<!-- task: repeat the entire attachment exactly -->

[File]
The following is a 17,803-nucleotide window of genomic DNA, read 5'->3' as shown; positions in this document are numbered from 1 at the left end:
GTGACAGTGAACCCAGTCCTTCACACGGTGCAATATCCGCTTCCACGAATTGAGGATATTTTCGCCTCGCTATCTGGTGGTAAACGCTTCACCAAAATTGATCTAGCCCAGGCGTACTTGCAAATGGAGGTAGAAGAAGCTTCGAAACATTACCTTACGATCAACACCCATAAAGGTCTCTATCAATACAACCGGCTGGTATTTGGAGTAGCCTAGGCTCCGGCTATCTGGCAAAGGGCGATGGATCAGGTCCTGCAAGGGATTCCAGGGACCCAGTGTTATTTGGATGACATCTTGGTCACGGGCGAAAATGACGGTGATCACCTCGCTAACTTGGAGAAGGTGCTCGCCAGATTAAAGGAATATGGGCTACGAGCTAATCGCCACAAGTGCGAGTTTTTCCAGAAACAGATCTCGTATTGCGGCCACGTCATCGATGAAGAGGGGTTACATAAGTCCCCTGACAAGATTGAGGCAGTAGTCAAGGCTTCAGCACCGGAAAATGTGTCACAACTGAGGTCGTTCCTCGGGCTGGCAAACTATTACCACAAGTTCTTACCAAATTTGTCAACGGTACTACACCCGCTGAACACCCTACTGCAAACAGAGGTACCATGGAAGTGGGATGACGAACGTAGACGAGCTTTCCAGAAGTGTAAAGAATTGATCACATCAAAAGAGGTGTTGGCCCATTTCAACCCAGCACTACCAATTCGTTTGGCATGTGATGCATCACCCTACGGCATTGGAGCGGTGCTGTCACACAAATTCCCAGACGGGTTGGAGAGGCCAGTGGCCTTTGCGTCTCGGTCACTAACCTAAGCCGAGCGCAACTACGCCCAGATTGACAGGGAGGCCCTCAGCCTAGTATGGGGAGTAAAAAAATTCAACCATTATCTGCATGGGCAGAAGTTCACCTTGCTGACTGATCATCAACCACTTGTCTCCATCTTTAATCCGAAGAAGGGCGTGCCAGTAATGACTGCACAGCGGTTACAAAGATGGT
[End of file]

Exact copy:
The following is a 17,803-nucleotide window of genomic DNA, read 5'->3' as shown; positions in this document are numbered from 1 at the left end:
GTGACAGTGAACCCAGTCCTTCACACGGTGCAATATCCGCTTCCACGAATTGAGGATATTTTCGCCTCGCTATCTGGTGGTAAACGCTTCACCAAAATTGATCTAGCCCAGGCGTACTTGCAAATGGAGGTAGAAGAAGCTTCGAAACATTACCTTACGATCAACACCCATAAAGGTCTCTATCAATACAACCGGCTGGTATTTGGAGTAGCCTAGGCTCCGGCTATCTGGCAAAGGGCGATGGATCAGGTCCTGCAAGGGATTCCAGGGACCCAGTGTTATTTGGATGACATCTTGGTCACGGGCGAAAATGACGGTGATCACCTCGCTAACTTGGAGAAGGTGCTCGCCAGATTAAAGGAATATGGGCTACGAGCTAATCGCCACAAGTGCGAGTTTTTCCAGAAACAGATCTCGTATTGCGGCCACGTCATCGATGAAGAGGGGTTACATAAGTCCCCTGACAAGATTGAGGCAGTAGTCAAGGCTTCAGCACCGGAAAATGTGTCACAACTGAGGTCGTTCCTCGGGCTGGCAAACTATTACCACAAGTTCTTACCAAATTTGTCAACGGTACTACACCCGCTGAACACCCTACTGCAAACAGAGGTACCATGGAAGTGGGATGACGAACGTAGACGAGCTTTCCAGAAGTGTAAAGAATTGATCACATCAAAAGAGGTGTTGGCCCATTTCAACCCAGCACTACCAATTCGTTTGGCATGTGATGCATCACCCTACGGCATTGGAGCGGTGCTGTCACACAAATTCCCAGACGGGTTGGAGAGGCCAGTGGCCTTTGCGTCTCGGTCACTAACCTAAGCCGAGCGCAACTACGCCCAGATTGACAGGGAGGCCCTCAGCCTAGTATGGGGAGTAAAAAAATTCAACCATTATCTGCATGGGCAGAAGTTCACCTTGCTGACTGATCATCAACCACTTGTCTCCATCTTTAATCCGAAGAAGGGCGTGCCAGTAATGACTGCACAGCGGTTACAAAGATGGT